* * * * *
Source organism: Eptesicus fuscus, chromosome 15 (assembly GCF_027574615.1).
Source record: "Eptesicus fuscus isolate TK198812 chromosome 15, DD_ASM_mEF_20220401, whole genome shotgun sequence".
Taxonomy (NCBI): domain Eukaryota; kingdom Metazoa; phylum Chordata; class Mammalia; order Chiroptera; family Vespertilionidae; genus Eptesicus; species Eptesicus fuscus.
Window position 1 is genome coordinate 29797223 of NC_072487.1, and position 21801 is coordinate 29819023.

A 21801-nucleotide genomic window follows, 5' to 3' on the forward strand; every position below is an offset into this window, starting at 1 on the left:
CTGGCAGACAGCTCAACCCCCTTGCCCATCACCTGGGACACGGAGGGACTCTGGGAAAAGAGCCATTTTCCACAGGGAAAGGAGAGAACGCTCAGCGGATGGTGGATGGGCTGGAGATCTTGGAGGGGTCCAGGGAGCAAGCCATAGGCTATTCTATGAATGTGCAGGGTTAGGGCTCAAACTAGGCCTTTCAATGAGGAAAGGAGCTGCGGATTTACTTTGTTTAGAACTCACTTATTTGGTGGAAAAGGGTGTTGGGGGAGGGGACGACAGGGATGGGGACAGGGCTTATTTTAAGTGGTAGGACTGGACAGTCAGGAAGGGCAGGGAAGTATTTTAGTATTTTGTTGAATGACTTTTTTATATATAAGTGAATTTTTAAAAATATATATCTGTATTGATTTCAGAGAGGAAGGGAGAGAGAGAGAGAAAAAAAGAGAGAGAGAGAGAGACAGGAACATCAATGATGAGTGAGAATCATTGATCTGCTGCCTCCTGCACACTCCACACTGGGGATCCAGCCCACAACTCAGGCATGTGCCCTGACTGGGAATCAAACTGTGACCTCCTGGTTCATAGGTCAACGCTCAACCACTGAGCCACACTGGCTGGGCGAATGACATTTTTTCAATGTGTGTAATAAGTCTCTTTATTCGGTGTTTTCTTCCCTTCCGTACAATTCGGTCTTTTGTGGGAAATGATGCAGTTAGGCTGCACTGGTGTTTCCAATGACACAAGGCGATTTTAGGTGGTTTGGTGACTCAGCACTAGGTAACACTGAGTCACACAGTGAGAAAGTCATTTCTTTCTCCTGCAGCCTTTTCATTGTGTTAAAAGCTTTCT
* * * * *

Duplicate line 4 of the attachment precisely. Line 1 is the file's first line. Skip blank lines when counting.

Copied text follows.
Window position 1 is genome coordinate 29797223 of NC_072487.1, and position 21801 is coordinate 29819023.